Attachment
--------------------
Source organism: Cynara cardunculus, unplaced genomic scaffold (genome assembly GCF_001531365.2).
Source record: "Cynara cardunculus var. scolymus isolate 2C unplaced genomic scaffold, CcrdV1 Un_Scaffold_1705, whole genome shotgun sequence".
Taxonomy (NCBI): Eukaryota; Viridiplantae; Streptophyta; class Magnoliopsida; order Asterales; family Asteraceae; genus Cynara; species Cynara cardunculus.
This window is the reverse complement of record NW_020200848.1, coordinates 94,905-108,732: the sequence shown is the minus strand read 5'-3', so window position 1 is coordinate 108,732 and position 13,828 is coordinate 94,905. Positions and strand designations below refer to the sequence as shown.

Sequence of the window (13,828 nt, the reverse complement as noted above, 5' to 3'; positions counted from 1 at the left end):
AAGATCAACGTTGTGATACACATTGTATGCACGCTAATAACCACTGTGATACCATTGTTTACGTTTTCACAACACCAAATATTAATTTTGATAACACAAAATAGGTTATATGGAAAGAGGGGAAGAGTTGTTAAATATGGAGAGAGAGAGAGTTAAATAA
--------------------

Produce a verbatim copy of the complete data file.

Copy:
Source organism: Cynara cardunculus, unplaced genomic scaffold (genome assembly GCF_001531365.2).
Source record: "Cynara cardunculus var. scolymus isolate 2C unplaced genomic scaffold, CcrdV1 Un_Scaffold_1705, whole genome shotgun sequence".
Taxonomy (NCBI): Eukaryota; Viridiplantae; Streptophyta; class Magnoliopsida; order Asterales; family Asteraceae; genus Cynara; species Cynara cardunculus.
This window is the reverse complement of record NW_020200848.1, coordinates 94,905-108,732: the sequence shown is the minus strand read 5'-3', so window position 1 is coordinate 108,732 and position 13,828 is coordinate 94,905. Positions and strand designations below refer to the sequence as shown.

Sequence of the window (13,828 nt, the reverse complement as noted above, 5' to 3'; positions counted from 1 at the left end):
AAGATCAACGTTGTGATACACATTGTATGCACGCTAATAACCACTGTGATACCATTGTTTACGTTTTCACAACACCAAATATTAATTTTGATAACACAAAATAGGTTATATGGAAAGAGGGGAAGAGTTGTTAAATATGGAGAGAGAGAGAGTTAAATAA